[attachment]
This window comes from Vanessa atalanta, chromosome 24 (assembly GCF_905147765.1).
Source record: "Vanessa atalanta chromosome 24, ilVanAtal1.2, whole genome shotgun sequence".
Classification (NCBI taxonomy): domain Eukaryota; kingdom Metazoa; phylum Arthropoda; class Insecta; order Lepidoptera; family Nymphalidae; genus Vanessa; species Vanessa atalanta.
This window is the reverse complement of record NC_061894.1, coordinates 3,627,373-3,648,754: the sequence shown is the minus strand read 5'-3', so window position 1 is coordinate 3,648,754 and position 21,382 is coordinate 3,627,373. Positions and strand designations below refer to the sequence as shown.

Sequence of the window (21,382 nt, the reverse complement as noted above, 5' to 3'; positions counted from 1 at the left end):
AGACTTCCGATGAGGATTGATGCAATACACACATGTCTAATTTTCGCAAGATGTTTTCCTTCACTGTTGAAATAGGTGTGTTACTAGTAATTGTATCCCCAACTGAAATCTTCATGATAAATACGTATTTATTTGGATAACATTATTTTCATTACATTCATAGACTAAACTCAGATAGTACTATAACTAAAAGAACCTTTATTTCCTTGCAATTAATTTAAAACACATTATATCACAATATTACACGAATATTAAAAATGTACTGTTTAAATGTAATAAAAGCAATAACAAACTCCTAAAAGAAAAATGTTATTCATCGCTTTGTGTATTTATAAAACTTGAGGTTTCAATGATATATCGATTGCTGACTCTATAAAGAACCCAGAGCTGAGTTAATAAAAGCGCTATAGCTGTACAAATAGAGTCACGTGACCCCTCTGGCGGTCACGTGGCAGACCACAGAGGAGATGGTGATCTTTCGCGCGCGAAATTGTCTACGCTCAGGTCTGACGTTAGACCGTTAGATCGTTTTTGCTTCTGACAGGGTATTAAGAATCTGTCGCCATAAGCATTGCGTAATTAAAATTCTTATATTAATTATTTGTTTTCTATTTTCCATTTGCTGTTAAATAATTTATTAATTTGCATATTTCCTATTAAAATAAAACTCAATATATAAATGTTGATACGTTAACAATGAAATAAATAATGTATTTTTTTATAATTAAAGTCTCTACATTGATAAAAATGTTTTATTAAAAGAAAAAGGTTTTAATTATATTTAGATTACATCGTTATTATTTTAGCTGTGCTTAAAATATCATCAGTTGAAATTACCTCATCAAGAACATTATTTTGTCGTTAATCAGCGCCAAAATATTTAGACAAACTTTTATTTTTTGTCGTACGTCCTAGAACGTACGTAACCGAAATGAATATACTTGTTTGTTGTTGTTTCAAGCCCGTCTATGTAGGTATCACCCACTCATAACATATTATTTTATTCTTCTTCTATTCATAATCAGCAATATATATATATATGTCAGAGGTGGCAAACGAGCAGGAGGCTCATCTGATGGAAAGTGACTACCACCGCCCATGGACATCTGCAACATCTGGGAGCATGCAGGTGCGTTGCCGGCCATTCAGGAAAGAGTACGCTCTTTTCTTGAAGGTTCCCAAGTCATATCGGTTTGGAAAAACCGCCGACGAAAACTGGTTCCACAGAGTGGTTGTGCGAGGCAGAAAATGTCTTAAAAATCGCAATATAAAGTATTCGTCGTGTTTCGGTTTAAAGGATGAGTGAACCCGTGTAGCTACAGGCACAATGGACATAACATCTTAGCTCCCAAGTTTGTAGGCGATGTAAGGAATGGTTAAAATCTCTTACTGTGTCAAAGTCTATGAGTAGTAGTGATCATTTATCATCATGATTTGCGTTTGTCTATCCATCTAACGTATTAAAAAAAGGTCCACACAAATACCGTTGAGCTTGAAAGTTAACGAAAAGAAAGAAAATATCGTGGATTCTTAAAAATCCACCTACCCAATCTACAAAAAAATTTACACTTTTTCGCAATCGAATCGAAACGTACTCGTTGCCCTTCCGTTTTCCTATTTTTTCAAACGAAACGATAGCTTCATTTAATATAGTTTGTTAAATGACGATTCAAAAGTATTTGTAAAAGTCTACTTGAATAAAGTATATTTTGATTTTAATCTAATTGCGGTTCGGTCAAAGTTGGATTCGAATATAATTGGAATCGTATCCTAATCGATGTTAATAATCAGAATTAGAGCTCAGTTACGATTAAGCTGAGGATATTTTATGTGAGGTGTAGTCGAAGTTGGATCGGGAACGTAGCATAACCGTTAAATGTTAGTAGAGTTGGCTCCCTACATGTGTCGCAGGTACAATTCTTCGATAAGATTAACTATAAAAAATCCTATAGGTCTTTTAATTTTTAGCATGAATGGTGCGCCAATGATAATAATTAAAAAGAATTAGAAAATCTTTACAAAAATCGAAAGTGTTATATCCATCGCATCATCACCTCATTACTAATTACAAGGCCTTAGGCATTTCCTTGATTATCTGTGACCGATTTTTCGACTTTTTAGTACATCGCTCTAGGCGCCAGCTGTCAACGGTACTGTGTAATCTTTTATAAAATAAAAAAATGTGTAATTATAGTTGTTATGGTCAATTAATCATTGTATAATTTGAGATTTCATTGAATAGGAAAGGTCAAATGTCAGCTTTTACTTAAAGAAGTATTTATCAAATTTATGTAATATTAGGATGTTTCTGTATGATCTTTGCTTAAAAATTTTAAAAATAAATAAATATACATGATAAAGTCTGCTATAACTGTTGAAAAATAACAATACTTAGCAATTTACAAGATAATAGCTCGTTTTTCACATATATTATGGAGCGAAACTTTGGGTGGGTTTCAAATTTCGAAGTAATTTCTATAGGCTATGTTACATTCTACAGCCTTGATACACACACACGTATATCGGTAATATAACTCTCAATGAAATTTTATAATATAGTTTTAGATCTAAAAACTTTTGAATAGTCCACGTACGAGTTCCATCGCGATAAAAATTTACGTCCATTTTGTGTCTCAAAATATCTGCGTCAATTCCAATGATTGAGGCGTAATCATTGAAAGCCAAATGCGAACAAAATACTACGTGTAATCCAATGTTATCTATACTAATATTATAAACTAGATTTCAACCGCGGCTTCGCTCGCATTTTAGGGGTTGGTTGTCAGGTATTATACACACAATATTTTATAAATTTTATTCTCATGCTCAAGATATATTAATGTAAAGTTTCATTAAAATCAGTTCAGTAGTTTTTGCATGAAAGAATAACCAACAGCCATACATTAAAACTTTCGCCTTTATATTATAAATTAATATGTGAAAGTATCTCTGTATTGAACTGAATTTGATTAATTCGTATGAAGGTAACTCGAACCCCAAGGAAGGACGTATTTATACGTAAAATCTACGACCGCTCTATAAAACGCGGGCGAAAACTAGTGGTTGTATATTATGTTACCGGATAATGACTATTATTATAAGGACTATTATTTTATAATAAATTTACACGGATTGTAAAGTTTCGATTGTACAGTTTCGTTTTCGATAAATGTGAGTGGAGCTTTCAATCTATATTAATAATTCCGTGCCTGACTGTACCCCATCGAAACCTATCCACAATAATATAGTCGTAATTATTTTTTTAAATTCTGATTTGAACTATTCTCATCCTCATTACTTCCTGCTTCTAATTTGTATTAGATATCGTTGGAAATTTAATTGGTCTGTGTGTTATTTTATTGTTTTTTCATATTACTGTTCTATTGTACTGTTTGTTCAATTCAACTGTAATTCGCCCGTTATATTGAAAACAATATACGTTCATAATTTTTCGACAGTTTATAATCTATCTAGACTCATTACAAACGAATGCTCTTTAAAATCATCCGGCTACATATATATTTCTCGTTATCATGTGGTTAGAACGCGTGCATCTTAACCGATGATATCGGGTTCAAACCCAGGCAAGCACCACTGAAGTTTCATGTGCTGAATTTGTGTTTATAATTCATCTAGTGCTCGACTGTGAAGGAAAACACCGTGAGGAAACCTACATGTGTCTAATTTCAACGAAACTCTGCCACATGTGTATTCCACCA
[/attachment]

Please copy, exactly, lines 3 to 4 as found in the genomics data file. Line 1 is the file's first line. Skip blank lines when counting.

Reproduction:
Classification (NCBI taxonomy): domain Eukaryota; kingdom Metazoa; phylum Arthropoda; class Insecta; order Lepidoptera; family Nymphalidae; genus Vanessa; species Vanessa atalanta.
This window is the reverse complement of record NC_061894.1, coordinates 3,627,373-3,648,754: the sequence shown is the minus strand read 5'-3', so window position 1 is coordinate 3,648,754 and position 21,382 is coordinate 3,627,373. Positions and strand designations below refer to the sequence as shown.